Painting without paintbrushes
Because stepping away from regular routines can be very interesting, here are a few fun ideas for painting activities that differ from what children are used to. As you know, children like to experiment. Above all, they enjoy new experiences. Read on to discover different ways to paint, no paintbrushes required!
Children love painting, manipulating, and getting dirty... Paint is perfect for helping children develop their creativity, building their self-esteem, and having fun.
Pieces of yarn
Cut several pieces of yarn, making sure you have pieces of different lengths. Pour poster paint in a paper plate and invite children to hold one end of a piece of yarn, slide it through the paint, and then across a piece of paper.
Clothespins and cotton balls
Use clothespins or ice cube tongs to grab hold of a cotton ball. Dip the cotton ball in poster paint and rub it on paper to paint a variety of designs.
Who doesn't enjoy finger painting? Provide large pieces of heavy paper and invite children to press their fingertips in poster paint before using their fingers to paint freely on the paper. Click on the following link to discover how you can easily make your own finger paint: http://www.educatall.com/page/647/Simple-microwave-finger-paint.html.
A paper towel roll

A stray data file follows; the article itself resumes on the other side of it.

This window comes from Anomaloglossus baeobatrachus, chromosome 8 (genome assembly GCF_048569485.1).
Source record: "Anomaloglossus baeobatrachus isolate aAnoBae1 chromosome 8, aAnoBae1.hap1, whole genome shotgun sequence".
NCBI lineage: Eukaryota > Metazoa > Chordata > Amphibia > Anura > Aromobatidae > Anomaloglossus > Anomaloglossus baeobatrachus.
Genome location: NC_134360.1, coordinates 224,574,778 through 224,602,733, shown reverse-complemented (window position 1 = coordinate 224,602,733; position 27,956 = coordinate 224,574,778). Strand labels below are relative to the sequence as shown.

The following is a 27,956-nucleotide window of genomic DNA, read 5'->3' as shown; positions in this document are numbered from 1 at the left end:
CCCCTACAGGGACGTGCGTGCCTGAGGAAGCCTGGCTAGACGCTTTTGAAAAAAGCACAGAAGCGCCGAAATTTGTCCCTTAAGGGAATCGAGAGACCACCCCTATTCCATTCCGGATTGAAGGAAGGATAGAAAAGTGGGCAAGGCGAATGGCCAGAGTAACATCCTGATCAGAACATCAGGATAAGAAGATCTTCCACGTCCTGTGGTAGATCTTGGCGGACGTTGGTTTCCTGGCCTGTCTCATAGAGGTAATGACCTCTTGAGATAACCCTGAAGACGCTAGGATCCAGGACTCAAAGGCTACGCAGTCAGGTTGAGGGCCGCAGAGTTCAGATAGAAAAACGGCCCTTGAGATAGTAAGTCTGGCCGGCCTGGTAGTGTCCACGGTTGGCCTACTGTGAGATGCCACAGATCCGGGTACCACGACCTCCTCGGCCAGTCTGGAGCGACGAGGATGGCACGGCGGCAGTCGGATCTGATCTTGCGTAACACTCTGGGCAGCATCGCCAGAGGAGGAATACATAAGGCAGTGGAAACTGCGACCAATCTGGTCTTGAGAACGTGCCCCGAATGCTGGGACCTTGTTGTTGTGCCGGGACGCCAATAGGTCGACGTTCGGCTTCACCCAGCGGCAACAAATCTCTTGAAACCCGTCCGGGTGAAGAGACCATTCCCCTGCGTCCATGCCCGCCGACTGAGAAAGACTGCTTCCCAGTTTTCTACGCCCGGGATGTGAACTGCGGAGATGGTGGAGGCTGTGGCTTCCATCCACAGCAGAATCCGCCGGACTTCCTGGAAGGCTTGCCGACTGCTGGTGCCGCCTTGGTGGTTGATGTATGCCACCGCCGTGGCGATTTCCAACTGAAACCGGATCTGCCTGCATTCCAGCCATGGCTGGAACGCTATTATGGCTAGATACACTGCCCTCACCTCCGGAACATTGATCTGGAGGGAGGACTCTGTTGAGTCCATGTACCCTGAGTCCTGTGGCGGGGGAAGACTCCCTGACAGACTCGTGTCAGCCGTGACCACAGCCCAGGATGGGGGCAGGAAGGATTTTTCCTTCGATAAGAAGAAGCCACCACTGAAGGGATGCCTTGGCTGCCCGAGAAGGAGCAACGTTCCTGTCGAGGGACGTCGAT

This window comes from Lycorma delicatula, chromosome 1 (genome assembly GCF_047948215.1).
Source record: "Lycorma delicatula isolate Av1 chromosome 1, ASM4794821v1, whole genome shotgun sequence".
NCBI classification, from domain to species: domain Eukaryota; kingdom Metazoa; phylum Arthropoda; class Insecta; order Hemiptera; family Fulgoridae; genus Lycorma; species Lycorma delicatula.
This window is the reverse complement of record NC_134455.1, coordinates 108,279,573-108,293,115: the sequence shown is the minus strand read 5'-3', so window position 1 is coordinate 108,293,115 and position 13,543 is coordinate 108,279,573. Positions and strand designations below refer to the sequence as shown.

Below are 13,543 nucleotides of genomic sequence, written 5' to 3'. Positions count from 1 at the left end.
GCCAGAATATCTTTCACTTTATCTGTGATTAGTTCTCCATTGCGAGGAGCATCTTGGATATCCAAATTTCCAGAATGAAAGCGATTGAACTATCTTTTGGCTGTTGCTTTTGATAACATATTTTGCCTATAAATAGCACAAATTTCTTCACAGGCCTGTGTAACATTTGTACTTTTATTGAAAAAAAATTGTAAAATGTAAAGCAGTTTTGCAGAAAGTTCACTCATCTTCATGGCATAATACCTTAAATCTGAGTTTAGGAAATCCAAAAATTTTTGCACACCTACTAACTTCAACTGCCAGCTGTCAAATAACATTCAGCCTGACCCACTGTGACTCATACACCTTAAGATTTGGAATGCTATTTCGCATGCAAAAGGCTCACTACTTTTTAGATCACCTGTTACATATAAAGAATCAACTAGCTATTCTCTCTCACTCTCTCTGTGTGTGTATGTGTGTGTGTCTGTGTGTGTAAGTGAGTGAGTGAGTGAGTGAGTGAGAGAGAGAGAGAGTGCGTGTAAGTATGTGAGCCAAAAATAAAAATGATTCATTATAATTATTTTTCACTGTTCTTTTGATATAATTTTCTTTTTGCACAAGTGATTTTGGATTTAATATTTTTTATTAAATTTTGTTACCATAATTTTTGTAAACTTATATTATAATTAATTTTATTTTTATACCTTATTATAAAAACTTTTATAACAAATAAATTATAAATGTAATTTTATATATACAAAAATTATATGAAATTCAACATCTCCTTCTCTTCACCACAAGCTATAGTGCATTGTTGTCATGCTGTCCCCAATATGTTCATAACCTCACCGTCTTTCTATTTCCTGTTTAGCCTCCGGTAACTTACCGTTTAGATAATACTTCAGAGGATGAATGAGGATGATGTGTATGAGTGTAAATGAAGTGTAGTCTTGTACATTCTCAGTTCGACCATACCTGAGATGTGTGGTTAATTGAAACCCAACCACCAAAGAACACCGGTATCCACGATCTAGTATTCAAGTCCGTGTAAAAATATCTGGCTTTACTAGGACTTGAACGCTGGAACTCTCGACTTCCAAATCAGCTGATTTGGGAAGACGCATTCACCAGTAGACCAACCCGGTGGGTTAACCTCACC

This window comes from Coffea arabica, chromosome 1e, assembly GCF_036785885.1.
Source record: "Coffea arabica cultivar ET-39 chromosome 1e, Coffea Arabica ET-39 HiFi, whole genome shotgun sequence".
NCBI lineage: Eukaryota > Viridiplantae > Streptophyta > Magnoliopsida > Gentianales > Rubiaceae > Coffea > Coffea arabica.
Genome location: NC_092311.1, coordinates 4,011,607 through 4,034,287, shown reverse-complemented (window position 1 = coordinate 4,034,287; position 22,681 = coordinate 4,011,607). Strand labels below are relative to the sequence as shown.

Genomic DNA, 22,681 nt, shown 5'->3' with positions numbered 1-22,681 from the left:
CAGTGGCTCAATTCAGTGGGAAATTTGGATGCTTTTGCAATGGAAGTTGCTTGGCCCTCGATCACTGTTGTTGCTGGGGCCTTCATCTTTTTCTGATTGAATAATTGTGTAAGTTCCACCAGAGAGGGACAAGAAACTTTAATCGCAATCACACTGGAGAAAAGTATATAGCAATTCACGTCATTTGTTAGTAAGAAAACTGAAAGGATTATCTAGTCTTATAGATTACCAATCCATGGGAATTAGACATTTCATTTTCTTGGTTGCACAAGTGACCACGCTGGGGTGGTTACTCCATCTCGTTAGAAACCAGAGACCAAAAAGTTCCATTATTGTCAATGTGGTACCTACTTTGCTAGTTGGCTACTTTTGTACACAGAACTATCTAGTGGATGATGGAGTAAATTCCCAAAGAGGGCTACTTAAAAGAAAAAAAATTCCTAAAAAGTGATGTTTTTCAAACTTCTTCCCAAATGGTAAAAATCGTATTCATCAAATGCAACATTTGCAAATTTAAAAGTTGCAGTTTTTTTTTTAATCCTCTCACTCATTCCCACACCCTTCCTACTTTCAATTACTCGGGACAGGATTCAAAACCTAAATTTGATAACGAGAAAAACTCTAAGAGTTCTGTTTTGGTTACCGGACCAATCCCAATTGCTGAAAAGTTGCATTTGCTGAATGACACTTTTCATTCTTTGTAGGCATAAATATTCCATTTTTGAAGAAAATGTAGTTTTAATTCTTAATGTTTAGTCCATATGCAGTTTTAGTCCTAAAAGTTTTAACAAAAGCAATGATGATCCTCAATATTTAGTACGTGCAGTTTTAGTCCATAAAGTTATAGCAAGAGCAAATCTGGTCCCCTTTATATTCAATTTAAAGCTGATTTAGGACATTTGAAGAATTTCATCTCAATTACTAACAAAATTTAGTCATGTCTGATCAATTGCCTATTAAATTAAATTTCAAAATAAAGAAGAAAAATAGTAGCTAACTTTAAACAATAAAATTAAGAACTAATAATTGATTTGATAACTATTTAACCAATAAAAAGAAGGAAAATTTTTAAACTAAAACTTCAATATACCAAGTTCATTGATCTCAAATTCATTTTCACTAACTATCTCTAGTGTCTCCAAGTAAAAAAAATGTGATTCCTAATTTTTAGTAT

Cut several slits all the way around one end of an empty paper towel roll. Gently spread the cardboard strips and dip them in poster paint. Twist and turn the paper towel roll to create fun designs on paper.
Of course, you can use a potato to stamp designs on paper. Cut a potato in half and cut each one to create a different design. Press the potato halves in poster paint and then on paper. Let dry and complete your craft by adding silly details as shown.
Tiny paint rollers
Provide rollers like the ones adults use to paint. Let children roll them in paint and then on paper to create roads, straight lines, or fill in different shapes.
Press wooden or plastic blocks in poster paint and then stamp them on a large piece of heavy paper. Create montages or use the blocks to represent various constructions.
You will need sponges and coloring pages that contain large shapes and designs. Press the sponges in poster paint and then on the drawing to paint various sections.
Dip cotton swabs (Q-Tips) in poster paint and use them for painting. Trace straight lines, color in different shapes, draw a variety of designs...
Dilute a small quantity of poster paint with water. Deposit one drop of diluted paint on a piece of paper. Blow through a drinking straw to spread the paint on the paper.
Dilute poster paint with water and pour the mixture in a spray bottle. Spray diluted paint on a piece of heavy paper or cardboard.
Maude Dubé, Specialized educator